something to be desired

The hunt is sweeter than the kill. Because our imagination thrives on absence, we often don’t feel as fulfilled as we had anticipated when we finally get that object we so desired.

The risk increases depending on the emotional engagement, better yet, the lack thereof, with the actual object. It’s hard to form long-term emotional connections with things we possess. Post-purchase disappointment often kicks in hard when fantasy becomes a reality.

That’s why deferred gratification is often so rewarding. Resisting a temptation today in favor of a later (perhaps more significant) reward tomorrow.

Even though these principles are well known, they are poorly applied today. When you buy a new car, a rather significant purchase for most of us, nothing happens after signing on the dotted line. That’s basically adding fuel directly to the raging buyer’s remorse fire. After some months, you get a message from the dealership. You go to pick up your car, drive it off the lot, and that’s it. Good riddance.

Whether it’s a once-in-a-lifetime purchase or an ordinary commodity that gets bought all the time, leave your customer with something (extra) to be desired.

a little much

Forever running out of time. Literally. Overly self-disciplined people can be tough on themselves. Too tough even. Always pushing the envelope, trying to squeeze the lemon to the very last drop.

The feeling that coincides with running out of time is likely a result of biting off more than you can chew. Quick fix? Take smaller bites.

There are many frameworks and matrixes to organize professional work.
Take the ICE system, for instance, coined by Sean Ellis. Tasks that could accelerate growth for a company get scored. All three parameters, namely: impact, confidence, ease, are graded on a scale of zero to five. The tasks with the highest score out of fifteen are probably, from a strategic point of view, the ones to attend to first.

What about frameworks for people where business and leisure are heavily intertwined? Ideally, work can be switched on or off, at least in our minds. Still, for entrepreneurs, that’s often rather challenging to achieve.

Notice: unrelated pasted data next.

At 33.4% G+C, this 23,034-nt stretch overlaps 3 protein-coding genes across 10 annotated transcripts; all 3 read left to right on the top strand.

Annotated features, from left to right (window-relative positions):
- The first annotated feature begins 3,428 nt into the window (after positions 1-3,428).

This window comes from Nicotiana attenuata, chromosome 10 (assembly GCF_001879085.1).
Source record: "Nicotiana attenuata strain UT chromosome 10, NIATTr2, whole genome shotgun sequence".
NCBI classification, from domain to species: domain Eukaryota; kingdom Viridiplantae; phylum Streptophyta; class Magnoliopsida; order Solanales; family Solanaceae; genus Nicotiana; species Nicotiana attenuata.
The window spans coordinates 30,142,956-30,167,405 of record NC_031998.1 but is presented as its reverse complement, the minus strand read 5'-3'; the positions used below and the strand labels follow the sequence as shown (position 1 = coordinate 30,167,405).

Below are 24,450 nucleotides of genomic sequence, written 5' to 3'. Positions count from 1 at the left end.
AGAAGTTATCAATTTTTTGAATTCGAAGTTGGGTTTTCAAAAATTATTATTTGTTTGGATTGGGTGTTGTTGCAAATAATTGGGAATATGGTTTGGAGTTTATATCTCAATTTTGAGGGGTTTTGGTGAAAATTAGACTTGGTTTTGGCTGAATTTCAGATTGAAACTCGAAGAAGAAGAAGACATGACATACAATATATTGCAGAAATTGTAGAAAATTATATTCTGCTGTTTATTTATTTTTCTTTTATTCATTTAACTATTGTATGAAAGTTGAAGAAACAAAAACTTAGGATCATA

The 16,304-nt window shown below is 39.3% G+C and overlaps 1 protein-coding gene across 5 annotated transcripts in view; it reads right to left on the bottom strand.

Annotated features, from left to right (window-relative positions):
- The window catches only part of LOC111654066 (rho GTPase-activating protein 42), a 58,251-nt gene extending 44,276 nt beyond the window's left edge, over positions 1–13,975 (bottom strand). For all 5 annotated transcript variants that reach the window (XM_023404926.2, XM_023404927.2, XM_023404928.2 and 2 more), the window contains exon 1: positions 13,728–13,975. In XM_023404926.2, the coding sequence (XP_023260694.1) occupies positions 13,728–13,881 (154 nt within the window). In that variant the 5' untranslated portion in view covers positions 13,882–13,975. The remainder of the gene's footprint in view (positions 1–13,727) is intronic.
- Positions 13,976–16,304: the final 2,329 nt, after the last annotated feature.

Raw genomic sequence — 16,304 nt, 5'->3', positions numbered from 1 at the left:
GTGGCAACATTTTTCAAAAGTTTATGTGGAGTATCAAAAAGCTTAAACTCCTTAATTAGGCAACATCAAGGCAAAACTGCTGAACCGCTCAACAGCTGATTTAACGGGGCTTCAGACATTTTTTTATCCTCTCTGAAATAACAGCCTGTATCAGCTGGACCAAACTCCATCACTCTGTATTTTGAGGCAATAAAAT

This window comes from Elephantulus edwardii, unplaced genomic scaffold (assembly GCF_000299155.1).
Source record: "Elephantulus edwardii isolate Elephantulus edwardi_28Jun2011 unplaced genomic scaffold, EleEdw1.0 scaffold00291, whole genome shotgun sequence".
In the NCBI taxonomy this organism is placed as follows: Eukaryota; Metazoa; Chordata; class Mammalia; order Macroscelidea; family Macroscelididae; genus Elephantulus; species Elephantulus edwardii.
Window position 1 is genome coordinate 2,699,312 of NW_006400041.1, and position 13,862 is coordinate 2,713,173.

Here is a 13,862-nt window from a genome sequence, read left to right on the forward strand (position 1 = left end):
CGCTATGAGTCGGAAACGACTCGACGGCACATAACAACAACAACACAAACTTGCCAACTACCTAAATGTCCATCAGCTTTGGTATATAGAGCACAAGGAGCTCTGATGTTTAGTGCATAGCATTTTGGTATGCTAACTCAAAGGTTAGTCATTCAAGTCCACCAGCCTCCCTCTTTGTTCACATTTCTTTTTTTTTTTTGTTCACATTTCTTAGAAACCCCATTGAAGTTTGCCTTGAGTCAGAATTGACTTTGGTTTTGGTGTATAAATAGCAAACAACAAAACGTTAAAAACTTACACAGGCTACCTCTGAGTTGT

An extra parameter is required. Joy. Does this task bring me any joy?

In an always-on world, reconsider if the task you think you have to do, is one that actually has to be done, or one that you are tricking yourself into thinking that it’s an absolute must?

For the remaining tasks, add joy to the impact confidence and ease mix for a kinder prioritization.

blue month

Having a bad day is absolutely fine. Even more than one, consecutively, is still totally acceptable.

In some cultures, entrepreneurship is more valued than others. Still, often there is this idea that, because entrepreneurs “are their own boss,” they should be happy; hence it’s not allowed for them to feel bad. Let alone suffer depression or burnout.

In entrepreneurship, as in life in general, activities are rarely pure fun. Going to an amusement park should be heaps of fun. Yet, queueing for hours to ride a rollercoaster isn’t fun at all.

Entrepreneurs are allowed to feel down and shouldn’t feel ashamed to admit it.

happiness example

It’s unsettlingly easy to fall into the comparison rabbit hole nowadays. People try their best to display the best versions of themselves on various social media sites, potentially causing us to envy them, albeit subconsciously.

I have looked up to people in my life because they seemed to have it all worked out and seemingly exuded a happy vibe. Only to find out later that those very same people were, regrettably, fundamentally unhappy.

We shouldn’t look for happiness outside ourselves, in other people, and by no means in (those people’s) possessions. To compare is to despair. Look for a wholehearted, full feeling of contentment inside.

Triple joy

Shared joy is double joy, according to a Swedish proverb. My claim is this: postponing happiness adds an extra multiplier to it. That is, for joy, you are intrinsically and consciously willing to put off.

Now it seems that the famous Stanford Marshmallow Experiment has aged. In this experiment, children were given one marshmallow and were told that if they wouldn’t eat it and wait for a little while, they would get another marshmallow. Keep in mind that, as a kid, with a marshmallow underneath your nose, fifteen minutes feel like an eternity. Scientists believed that the kids who went through the effort of waiting did better in life later on.

This theory has recently been debunked. New evidence shows that the kids who wait for the marshmallow aren’t necessarily outperforming their so-called greedier counterparts.

Regardless of the ability of a (young) child to resist temptation, there is a large body of literature claiming many beneficial effects related to deferred gratification. As our world becomes increasingly frictionless, patience is a virtue that most of us lack, today maybe more so than ever before.

Good things come to those who wait. We have to be willing to wait and encourage this behavior in ourselves and children to go from double joy, to triple joy.